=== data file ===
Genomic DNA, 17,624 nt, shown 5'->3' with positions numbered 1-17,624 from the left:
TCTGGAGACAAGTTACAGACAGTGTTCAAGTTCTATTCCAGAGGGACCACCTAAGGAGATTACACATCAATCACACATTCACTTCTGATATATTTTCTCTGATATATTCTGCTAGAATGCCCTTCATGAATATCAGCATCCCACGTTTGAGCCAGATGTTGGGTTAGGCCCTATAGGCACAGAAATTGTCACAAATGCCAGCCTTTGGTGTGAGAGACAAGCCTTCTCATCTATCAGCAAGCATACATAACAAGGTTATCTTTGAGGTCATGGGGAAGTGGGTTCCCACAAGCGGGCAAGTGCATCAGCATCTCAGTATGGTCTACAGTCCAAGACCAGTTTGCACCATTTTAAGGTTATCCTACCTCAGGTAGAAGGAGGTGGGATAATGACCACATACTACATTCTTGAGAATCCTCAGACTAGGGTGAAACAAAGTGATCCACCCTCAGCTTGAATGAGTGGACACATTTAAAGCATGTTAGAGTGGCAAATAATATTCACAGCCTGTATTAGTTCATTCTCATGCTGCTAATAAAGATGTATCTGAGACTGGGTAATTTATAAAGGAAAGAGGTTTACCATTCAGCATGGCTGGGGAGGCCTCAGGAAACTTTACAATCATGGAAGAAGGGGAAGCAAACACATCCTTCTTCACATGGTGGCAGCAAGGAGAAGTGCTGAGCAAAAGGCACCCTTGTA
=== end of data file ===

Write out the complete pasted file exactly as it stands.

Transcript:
Genomic DNA, 17,624 nt, shown 5'->3' with positions numbered 1-17,624 from the left:
TCTGGAGACAAGTTACAGACAGTGTTCAAGTTCTATTCCAGAGGGACCACCTAAGGAGATTACACATCAATCACACATTCACTTCTGATATATTTTCTCTGATATATTCTGCTAGAATGCCCTTCATGAATATCAGCATCCCACGTTTGAGCCAGATGTTGGGTTAGGCCCTATAGGCACAGAAATTGTCACAAATGCCAGCCTTTGGTGTGAGAGACAAGCCTTCTCATCTATCAGCAAGCATACATAACAAGGTTATCTTTGAGGTCATGGGGAAGTGGGTTCCCACAAGCGGGCAAGTGCATCAGCATCTCAGTATGGTCTACAGTCCAAGACCAGTTTGCACCATTTTAAGGTTATCCTACCTCAGGTAGAAGGAGGTGGGATAATGACCACATACTACATTCTTGAGAATCCTCAGACTAGGGTGAAACAAAGTGATCCACCCTCAGCTTGAATGAGTGGACACATTTAAAGCATGTTAGAGTGGCAAATAATATTCACAGCCTGTATTAGTTCATTCTCATGCTGCTAATAAAGATGTATCTGAGACTGGGTAATTTATAAAGGAAAGAGGTTTACCATTCAGCATGGCTGGGGAGGCCTCAGGAAACTTTACAATCATGGAAGAAGGGGAAGCAAACACATCCTTCTTCACATGGTGGCAGCAAGGAGAAGTGCTGAGCAAAAGGCACCCTTGTA